For plastic and vinyl, try soaking the object in non-ammonia detergent and water first. This method has the lowest chance of damaging the finish. Nitromethane is the next strongest option for a solvent that may still maintain the integrity of the plastic. The last option is to acetone; however, test in an inconspicuous spot before using it to avoid surface damage.
After cleaning the surface of the metal, press a cloth or cotton ball soaked in acetone against the adhesive. You could also try lighter fluid, denatured alcohol, or hydrogen peroxide as an alternative to acetone. For large deposits, try scraping with a putty knife or razor blade after softening with an all-purpose household cleaner.
Find out more about removing cyanoacrylate on various surfaces here.
Key Considerations When Choosing an Instant Adhesive for Medical Device Applications
In order to choose the correct adhesive for a given application, it is important to consider:
- Device design and intended application
- Bonding surface material and its characteristics
- Joint strength
- Operating environment and potential environmental stressors
- Required durability and shelf life
To learn more about choosing the right cyanoacrylates for your needs, visit these resources:
- Selecting the Right Instant Adhesive for Your Manufacturing Process
- How Cyanoacrylate Adhesives Work and Their Industrial Applications
- Comparing Cyanoacrylate, Epoxy, and Resin Adhesives
- 5 Common Cyanoacrylate Instant Adhesive Mistakes (And How to Avoid Them)
Medical Super Glues for COVID-19 PPE
Personal protective equipment, or PPE, is necessary to protect healthcare workers, first responders, lab technicians, and many other people on the frontlines of the pandemic. It includes masks, gloves, visors, gowns, goggles, and N95 respirators that meet the FDA’s criteria for protection against airborne or blood-borne bacteria and viruses. They are designed to protect the skin and mucous membranes of the nose, eyes, and mouth.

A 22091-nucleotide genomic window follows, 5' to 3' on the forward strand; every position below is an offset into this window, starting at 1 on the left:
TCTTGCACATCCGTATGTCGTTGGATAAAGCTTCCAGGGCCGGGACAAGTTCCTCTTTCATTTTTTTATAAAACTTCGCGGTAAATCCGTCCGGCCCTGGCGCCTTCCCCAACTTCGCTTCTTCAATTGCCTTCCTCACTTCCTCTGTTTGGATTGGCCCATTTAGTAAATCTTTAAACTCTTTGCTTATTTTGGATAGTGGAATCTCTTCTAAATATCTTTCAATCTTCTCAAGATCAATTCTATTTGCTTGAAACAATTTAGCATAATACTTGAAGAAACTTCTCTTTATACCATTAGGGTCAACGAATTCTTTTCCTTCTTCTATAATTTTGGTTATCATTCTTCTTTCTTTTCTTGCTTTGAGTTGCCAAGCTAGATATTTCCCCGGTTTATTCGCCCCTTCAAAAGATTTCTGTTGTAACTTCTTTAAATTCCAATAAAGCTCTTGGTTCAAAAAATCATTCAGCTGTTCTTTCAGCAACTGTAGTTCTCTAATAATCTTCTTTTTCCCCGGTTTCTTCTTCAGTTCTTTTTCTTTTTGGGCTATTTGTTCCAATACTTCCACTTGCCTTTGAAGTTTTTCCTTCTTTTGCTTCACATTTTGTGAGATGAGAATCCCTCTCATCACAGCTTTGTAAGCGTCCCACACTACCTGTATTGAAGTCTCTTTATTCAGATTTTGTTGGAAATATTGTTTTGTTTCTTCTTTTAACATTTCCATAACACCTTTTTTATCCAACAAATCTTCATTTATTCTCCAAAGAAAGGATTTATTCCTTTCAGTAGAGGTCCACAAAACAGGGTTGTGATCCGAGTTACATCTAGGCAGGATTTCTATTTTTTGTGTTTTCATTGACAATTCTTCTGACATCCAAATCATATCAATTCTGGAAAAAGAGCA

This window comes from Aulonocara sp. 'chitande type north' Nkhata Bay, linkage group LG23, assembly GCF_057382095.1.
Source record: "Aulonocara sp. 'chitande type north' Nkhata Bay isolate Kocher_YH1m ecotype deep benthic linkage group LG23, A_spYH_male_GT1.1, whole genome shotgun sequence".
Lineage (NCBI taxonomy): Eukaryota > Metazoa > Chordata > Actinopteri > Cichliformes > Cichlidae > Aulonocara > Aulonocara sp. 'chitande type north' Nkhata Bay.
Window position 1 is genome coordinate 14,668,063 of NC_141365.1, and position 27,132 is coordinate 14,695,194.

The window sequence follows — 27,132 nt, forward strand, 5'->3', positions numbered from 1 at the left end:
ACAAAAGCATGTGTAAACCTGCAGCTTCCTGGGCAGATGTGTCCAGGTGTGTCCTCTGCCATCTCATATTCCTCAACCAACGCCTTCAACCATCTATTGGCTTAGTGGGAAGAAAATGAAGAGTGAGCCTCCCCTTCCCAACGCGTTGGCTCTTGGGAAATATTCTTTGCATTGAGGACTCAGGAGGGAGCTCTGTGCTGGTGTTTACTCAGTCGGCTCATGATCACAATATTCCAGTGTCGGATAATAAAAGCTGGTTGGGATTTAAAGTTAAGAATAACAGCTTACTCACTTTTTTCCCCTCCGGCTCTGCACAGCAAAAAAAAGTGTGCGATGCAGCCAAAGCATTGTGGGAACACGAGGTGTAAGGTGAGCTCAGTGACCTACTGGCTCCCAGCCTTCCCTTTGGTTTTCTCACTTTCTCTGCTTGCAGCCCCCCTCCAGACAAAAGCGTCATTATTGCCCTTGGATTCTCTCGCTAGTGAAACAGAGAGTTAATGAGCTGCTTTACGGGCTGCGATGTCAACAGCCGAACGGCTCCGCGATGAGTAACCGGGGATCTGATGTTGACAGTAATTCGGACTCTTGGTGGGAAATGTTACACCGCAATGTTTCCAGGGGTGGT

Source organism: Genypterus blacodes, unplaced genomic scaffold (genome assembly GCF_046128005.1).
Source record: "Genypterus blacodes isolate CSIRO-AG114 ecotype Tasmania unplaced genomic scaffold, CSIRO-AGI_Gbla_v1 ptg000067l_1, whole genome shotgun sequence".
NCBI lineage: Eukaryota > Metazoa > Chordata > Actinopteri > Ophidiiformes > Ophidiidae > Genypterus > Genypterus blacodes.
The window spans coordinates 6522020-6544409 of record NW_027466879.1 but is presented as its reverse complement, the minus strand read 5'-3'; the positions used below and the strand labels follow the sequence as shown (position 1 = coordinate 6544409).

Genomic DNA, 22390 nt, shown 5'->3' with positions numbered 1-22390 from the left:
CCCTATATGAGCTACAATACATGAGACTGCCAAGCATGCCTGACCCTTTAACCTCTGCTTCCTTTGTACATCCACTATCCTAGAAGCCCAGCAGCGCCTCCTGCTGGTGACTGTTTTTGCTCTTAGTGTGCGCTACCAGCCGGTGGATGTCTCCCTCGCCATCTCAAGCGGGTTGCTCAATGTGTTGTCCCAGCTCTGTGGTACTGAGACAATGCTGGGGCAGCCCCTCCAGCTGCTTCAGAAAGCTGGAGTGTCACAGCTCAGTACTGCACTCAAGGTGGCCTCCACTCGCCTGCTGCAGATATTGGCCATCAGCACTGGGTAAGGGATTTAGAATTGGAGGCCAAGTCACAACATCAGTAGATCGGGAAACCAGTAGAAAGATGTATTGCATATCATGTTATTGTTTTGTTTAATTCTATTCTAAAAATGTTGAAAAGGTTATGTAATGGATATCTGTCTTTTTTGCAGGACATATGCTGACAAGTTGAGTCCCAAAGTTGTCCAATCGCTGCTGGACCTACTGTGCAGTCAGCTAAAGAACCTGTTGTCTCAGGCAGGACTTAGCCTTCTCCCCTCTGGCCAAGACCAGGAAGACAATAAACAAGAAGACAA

Medical grade cyanoacrylates, more commonly known as medical super glue, can be used for critical COVID-19 supplies, like PPE. Cyanoacrylates are excellent choices for plastic or rubber bonding needs. Medical glue provides a fast, secure, and sanitary method for constructing personal protective equipment. Cyanoacrylate glue medical adhesive can also be used for vital respiratory equipment and other medical devices.
- FFP2 filter masks
- Transparent eye and face shield
- Oxygen regulators, humidifiers, and flow control devices
- Breathing tubes and simple breathing masks
- Mechanical resuscitators
- Tracheal tubes
Medical Device Cyanoacrylates at Aron Alpha
At Aron Alpha, we are proud to provide top-quality industrial adhesives for medical customers around the world. In addition to our cyanoacrylate adhesive solutions, we offer custom formulations, lab services and testing, on-site engineering consultation, and prototype testing.
To learn more about our medical cyanoacrylate solutions, contact us today.